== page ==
Herringbone stitch gets its name from the way the beads sit next to each other in a v-shaped pattern. The beads in my bracelets are woven in 2 at a time except for the single row of larger beads running down the middle of the bracelet. This stitch creates a bead fabric that feels silky and sinuous against the skin. Almost like a second skin. The button and loop clasp make for a super easy on and off that my “getting older” fingers are grateful for.

For this bracelet, I chose a vibrant color palette to match this beautiful vintage style button I purchased years ago at a Whole Bead show in Providence, RI.

For the center row of larger beads, I chose triangle shaped seed beads that interlock together perfectly. The majority of beads in these bracelets are a size 11.

Interestingly enough, I shared my ribbon bracelets last year right before a spring trip out to Michigan and here I am leaving tomorrow for a trip out there. I’ll be sure to visit my favorite bead store in Frankenmuth, Bead Haven, as well as a stop by Munro Crafts in Berkley. Stay tuned for treasure sharing!

As always, thanks for stopping by and have a most wonderful week.

Dragon Bangle

In anticipation of the second season of my beloved Game of Thrones series starting this Sunday, I thought I’d share with you a bangle of “dragon scales” I wove last year.

Years ago, when I was just learning all of the different beadweaving techniques, I was a faithful reader of bead magazines. I think that they’re a wonderful resource for learning and inspiration.  After awhile though I found myself drawn to create my own designs so I stopped buying the magazines and started following my own voice. A good thing, too, because at that point, the magazines were taking over my studio floor!

That said, about a year ago, I was browsing around our local bookstore, cup of Chai tea in hand, when I spied the latest issue of Super Beadwork magazine. The cover featured this bangle created by Nancy Jones of Tiny Dog Seed Beads in Houston, TX. She was using a kind of bead that I had never seen before – a 4x7mm long magatama bead. To me, each individual bead looks like a tiny shoe but when woven side by side like this, they look just like dragon scales. Or what I imagine dragon scales would look like. I was quite entranced with the design so I purchased the magazine and went to work creating my own bangle.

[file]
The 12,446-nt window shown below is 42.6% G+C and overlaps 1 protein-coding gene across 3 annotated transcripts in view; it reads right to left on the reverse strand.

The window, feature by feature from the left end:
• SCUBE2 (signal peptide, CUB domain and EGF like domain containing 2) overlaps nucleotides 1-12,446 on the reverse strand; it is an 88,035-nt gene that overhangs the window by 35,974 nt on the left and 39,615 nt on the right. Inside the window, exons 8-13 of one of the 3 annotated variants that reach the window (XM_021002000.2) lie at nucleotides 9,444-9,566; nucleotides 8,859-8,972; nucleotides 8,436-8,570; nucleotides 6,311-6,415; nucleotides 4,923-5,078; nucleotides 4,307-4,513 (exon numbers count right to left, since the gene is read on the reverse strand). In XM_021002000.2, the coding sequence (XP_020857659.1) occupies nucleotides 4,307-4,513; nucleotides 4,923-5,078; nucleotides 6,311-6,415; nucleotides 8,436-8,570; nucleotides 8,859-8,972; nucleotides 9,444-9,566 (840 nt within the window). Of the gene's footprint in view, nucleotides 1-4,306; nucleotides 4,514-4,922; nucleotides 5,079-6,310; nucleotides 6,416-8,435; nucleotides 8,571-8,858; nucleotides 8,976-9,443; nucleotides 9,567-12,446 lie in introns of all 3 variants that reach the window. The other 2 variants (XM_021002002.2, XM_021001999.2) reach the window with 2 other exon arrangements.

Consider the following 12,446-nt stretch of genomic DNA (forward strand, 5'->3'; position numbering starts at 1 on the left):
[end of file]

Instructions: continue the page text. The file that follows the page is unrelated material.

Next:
I used a matte metallic color, antique bronze AB, for the “scales” and the inside beads are a size 8 seed bead called “Green Tea”, one of my favorite colors and the name oh so appropriate for me. I purchased the beads at my LBS but I saw several online sources for them when I googled.

The bangle is created using brick stitch for the length and peyote stitch to zip up the strip into a tube shape. If you’re familiar with these bead stitches, it works up quite easily. The problem I ran into was in the sizing. I made it way too big for my wrist. The challenge with a bangle like this is to make it big enough to fit over your hand yet not be too big for your wrist. I achieved the first challenge yet failed on the second. Oh well, now that the bangle is done, I wonder how I can make it smaller without it being a big production. Any ideas?

The link I found for this issue indicated that they were all sold out of it but I bet if you contacted Nancy Jones directly, you might be able to purchase the pattern from her.

As always, thanks for visiting and happy beadweaving!